Harriet Tubman's Boston: c. Summer 1859

The following article is part of a series exploring Harriet Tubman's deep connections to Boston, highlighting several key moments, people, and places that illustrate her long relationship with the city and its community. To learn more, visit Harriet Tubman's Boston.

Portrait of John Brown with bushy hair and a long beard.
Harriet Tubman and John Brown met in Boston before his raid.

Library of Congress

"One of the best and bravest persons on the continent – General Tubman."

Wendell Phillips House, 26 Essex Street

While in Boston in the spring and summer of 1859, Tubman worked with abolitionist John Brown and others as they planned his raid on the federal arsenal at Harpers Ferry, Virginia. Brown hoped this attack would provoke an insurrection leading to wide-spread emancipation. Abolitionist Wendell Phillips wrote:

The last time I ever saw John Brown was under my own roof, as he brought Harriet Tubman to me, saying: "Mr. Phillips, I bring you one of the best and bravest persons on this continent – General Tubman, as we call her." ... After that, Harriet spent some time in Boston, earning the confidence and admiration of all those who were working for freedom. With their aid she went to the South more than once, returning always with a squad of self-emancipated men, women, and children, for whom her marvelous skill had opened the way of escape.1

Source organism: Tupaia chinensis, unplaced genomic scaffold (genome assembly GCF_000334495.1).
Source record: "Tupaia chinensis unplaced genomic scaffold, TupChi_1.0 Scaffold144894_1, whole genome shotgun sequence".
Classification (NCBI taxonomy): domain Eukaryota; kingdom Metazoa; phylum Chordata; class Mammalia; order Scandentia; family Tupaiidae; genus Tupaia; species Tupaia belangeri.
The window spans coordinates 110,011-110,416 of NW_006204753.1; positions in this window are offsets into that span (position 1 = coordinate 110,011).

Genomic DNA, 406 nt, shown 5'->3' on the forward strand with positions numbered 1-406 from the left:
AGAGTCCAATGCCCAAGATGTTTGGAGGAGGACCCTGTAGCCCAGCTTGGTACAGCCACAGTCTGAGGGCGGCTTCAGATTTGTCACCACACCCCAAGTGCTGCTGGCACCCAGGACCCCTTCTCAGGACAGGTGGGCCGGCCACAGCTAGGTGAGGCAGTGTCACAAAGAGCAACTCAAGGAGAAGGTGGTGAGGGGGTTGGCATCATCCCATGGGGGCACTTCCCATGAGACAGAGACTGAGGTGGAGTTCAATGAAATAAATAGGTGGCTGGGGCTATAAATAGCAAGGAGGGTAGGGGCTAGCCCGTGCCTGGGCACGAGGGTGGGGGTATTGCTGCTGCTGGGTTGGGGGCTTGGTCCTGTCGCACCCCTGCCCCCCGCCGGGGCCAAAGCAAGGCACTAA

While raising funds for her own work, Tubman also joined with Boston activists such as Lewis Hayden to raise men and money for Brown's raid.


1. Sarah H. Bradford, Harriet Tubman, the Moses of Her People (New York: G. R. Lockwood and Son, 1886), 133-134.

Boston African American National Historic Site

Last updated: February 28, 2022